Many pensioners whose monthly government pension grant is often the only income in their households, are struggling to feed themselves and their families. To ease their burden, Dordabis pensioners have resorted to taking food on credit, plunging them into a deeper debt hole.
Following good rains, the Disaster Risk Management Unit in the Office of the Prime Minister (OPM) suspended the distribution of drought relief food that helped the households with basic food items and stretched the pension grant a bit. As pensioners were queuing up to receive their grants recently, debt collectors were lingering to collect the money that pensioners owed them.
The OPM and the Khomas Regional Council both absolved themselves from any responsibility for the issue. Dordabis resident Wilbard Shuutameka told New Era last week that their situation is desperate.
“Food has become expensive, and we cannot afford to buy enough with our grant as we also need to buy cosmetics and support our grandchildren. I took 25kg maize meal, cooking oil and canned fish, and I now owe the debtors N$500 that I will give today,” he lamented.
In the past when food was distributed by the government, they were only buying cosmetics and settling a few needs, but now the situation has become critical. Another pensioner, who refused to give her name and who owed N$300, explained that she has five people in her household who depend on her N$1 300 monthly grant. “With all those people at home, food gets finished before the next payday, which is why we end up taking on credit to survive,” she stated. Another Dordabis pensioner said she opted to take food on credit because she does not want her grandchildren to steal because of hunger.
The executive director in the OPM, I-Ben Nashandi, explained that the drought relief distribution was suspended in March last year as everyone had a good opportunity to grow food, based on the good rains received.
“The programme was suspended countrywide last year, and we have no food to distribute. But the government has other support in place, based on the vulnerability of the people,” he added.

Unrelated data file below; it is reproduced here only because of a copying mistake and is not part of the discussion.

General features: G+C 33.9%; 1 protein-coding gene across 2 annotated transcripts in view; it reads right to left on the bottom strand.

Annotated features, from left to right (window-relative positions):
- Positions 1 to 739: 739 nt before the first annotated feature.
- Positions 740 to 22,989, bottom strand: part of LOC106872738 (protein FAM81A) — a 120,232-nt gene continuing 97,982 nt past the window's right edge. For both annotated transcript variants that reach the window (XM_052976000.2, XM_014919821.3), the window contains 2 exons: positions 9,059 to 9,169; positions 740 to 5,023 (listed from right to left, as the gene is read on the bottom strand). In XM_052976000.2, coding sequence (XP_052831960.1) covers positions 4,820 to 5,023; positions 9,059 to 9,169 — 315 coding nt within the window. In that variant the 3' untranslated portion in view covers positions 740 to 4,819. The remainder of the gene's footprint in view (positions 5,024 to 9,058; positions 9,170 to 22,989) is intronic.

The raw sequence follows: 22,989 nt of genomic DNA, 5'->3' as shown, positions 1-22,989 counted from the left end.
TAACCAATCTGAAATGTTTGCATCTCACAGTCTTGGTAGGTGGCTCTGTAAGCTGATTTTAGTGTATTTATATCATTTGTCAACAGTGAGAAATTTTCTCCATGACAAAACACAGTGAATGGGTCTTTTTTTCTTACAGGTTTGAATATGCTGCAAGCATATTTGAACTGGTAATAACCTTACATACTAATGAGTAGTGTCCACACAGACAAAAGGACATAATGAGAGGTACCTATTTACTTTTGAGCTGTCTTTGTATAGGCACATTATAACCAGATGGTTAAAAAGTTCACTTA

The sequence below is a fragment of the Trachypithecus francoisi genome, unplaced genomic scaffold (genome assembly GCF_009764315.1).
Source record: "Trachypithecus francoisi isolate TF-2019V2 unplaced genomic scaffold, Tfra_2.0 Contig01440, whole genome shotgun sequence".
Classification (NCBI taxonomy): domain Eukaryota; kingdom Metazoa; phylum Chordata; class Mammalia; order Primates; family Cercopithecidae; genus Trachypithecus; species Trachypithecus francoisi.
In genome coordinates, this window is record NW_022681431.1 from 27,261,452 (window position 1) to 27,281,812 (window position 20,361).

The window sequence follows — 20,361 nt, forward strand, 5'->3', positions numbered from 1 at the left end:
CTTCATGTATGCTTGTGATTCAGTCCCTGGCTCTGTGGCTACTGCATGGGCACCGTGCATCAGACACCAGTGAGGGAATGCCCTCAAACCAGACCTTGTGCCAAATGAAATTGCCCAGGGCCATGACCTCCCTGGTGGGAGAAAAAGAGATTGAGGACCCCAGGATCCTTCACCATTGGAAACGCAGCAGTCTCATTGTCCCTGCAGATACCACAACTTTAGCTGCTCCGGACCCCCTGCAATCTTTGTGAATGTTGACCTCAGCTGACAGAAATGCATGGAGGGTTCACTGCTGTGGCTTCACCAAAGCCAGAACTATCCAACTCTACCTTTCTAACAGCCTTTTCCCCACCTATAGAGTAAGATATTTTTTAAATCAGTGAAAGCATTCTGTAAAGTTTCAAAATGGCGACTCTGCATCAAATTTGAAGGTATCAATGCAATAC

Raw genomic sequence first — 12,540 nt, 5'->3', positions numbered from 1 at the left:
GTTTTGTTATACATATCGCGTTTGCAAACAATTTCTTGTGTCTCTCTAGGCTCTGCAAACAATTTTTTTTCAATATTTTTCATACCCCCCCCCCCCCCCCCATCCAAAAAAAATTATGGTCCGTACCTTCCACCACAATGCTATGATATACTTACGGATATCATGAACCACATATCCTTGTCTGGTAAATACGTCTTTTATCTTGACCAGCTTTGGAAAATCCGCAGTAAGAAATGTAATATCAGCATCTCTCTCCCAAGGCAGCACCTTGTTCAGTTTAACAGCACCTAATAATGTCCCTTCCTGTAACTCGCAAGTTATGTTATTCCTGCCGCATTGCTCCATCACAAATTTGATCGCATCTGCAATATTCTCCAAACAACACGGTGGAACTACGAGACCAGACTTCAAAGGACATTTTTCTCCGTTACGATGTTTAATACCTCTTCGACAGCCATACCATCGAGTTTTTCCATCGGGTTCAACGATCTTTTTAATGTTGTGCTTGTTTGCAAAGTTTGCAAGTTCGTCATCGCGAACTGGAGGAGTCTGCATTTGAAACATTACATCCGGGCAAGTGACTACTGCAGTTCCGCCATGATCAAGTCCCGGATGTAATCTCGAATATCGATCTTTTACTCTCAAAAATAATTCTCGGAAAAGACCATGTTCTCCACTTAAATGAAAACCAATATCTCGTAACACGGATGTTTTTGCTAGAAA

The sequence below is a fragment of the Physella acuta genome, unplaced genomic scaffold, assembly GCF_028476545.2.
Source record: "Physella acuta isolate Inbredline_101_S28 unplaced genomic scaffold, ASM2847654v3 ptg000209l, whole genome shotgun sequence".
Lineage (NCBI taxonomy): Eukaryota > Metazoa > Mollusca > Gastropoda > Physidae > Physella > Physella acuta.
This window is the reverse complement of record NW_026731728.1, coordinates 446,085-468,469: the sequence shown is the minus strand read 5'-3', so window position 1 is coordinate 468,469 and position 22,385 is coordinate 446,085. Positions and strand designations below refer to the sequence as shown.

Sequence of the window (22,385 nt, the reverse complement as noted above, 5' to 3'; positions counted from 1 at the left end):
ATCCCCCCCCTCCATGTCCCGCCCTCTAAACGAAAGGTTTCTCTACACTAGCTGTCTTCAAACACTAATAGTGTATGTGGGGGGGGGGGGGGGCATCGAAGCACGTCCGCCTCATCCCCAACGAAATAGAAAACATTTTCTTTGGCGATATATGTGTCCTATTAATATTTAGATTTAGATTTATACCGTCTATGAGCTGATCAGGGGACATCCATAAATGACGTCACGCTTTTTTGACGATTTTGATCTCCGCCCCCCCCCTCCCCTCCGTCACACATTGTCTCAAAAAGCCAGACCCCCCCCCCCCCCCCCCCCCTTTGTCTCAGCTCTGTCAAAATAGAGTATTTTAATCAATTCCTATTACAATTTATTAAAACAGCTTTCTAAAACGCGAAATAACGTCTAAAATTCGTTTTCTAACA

“The regional council is supposed to conduct assessments on the vulnerability of those people, as some of them have more dependents. The council needs to register them and determine the way forward, based on the assessment results,” he reiterated.
Approached for comment, Windhoek Rural constituency councillor Piet Adams said the drought relief was only distributed when President Hage Geingob declared drought as an emergency. It was stopped when Namibia received above-average rainfall.
“I am not the one who stopped the food distribution, and I will consult the regional council to present the situation to see how we can help the pensioners. We are encouraging our people to develop backyard gardens. It is important, and we need to do it for food security,” he noted.
Oscar Hiskia, the Khomas region’s disaster and emergency field coordinator, said the drought relief programme ended in March 2020, and the region has no food to assist those in need.
“The region has no food. We were helping the people with the donations we received, but now there is no single donation at the council,” he added.
Rinaani Musutua of the Economic and Social Justice Trust said the only solution to the problem is to implement the unconditional Basic Income Grant (BIG) that has been scientifically validated to be by far the most efficient step towards reducing poverty and inequality.
“An unconditional BIG will also help relieve pensioners and poorly-paid working Namibians from the African trap of having to financially support unemployed family members in order for them to start investing in their own future and escape generational poverty. The UN recommends the implementation of BIG to encourage people to also stay home to curb the spread of Covid-19,” she observed.
“One could easily say that the entire population is in need. Two-thirds of the Namibian population live below the poverty line, of whom 800 000 are stressed about where to get their next meal. Namibians are poorly paid, as 75% - 80% of the population earn less than N$1 400 per month. Namibia is among the countries in the world with the highest living expenses, as Windhoek is 34% more expensive than Cape Town in South Africa. BIG has been scientifically proven by the Otjivero BIG pilot project and many other international studies to be by far the fastest and most cost-efficient way through which to reduce poverty and inequality, which is a prerequisite for economic development for any given nation”, Musutua stressed, adding that the food bank initiative was not sustainable.
“We cannot rely on the food bank as it has failed at reducing poverty, inequality or hunger amongst the two-thirds of the population living below the poverty line. There is no evidence on what impact the food bank has had on poor Namibians. A person who says they do not understand the universal BIG concept has a vested interest, or is happy with the levels of poverty and inequality in order to maintain the lavish lifestyle of the rich, the ruling elite and their cronies.”
Geingob cautioned the nation in July against the universal BIG. Answering questions on whether the government had the capacity to implement the BIG project, he said the economy is already reeling from the depression, and it made no sense for a BIG to cater for everyone, even if the government had funds. During his state of the nation address in April, Geingob said the ongoing food bank initiative, marginalised grant and feeding scheme would instead be consolidated into a modified basic income grant, “with clear eligibility criteria to determine qualifying beneficiaries.”